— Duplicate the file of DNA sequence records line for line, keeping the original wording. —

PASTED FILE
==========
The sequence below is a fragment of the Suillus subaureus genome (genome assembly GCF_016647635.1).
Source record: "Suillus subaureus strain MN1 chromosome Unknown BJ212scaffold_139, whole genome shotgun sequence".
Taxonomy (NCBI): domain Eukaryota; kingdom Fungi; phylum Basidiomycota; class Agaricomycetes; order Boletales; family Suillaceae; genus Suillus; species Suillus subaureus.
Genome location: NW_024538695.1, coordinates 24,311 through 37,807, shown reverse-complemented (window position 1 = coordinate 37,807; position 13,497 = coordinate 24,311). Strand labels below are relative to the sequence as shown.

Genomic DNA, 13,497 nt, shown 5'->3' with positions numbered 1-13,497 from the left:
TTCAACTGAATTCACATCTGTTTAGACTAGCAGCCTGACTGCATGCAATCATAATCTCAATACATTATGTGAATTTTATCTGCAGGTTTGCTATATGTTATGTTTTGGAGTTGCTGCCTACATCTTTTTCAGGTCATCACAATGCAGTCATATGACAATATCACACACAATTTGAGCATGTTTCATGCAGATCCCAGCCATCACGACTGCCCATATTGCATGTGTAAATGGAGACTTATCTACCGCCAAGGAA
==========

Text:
The sequence below is a fragment of the Suillus subaureus genome (genome assembly GCF_016647635.1).
Source record: "Suillus subaureus strain MN1 chromosome Unknown BJ212scaffold_139, whole genome shotgun sequence".
Taxonomy (NCBI): domain Eukaryota; kingdom Fungi; phylum Basidiomycota; class Agaricomycetes; order Boletales; family Suillaceae; genus Suillus; species Suillus subaureus.
Genome location: NW_024538695.1, coordinates 24,311 through 37,807, shown reverse-complemented (window position 1 = coordinate 37,807; position 13,497 = coordinate 24,311). Strand labels below are relative to the sequence as shown.

Genomic DNA, 13,497 nt, shown 5'->3' with positions numbered 1-13,497 from the left:
TTCAACTGAATTCACATCTGTTTAGACTAGCAGCCTGACTGCATGCAATCATAATCTCAATACATTATGTGAATTTTATCTGCAGGTTTGCTATATGTTATGTTTTGGAGTTGCTGCCTACATCTTTTTCAGGTCATCACAATGCAGTCATATGACAATATCACACACAATTTGAGCATGTTTCATGCAGATCCCAGCCATCACGACTGCCCATATTGCATGTGTAAATGGAGACTTATCTACCGCCAAGGAA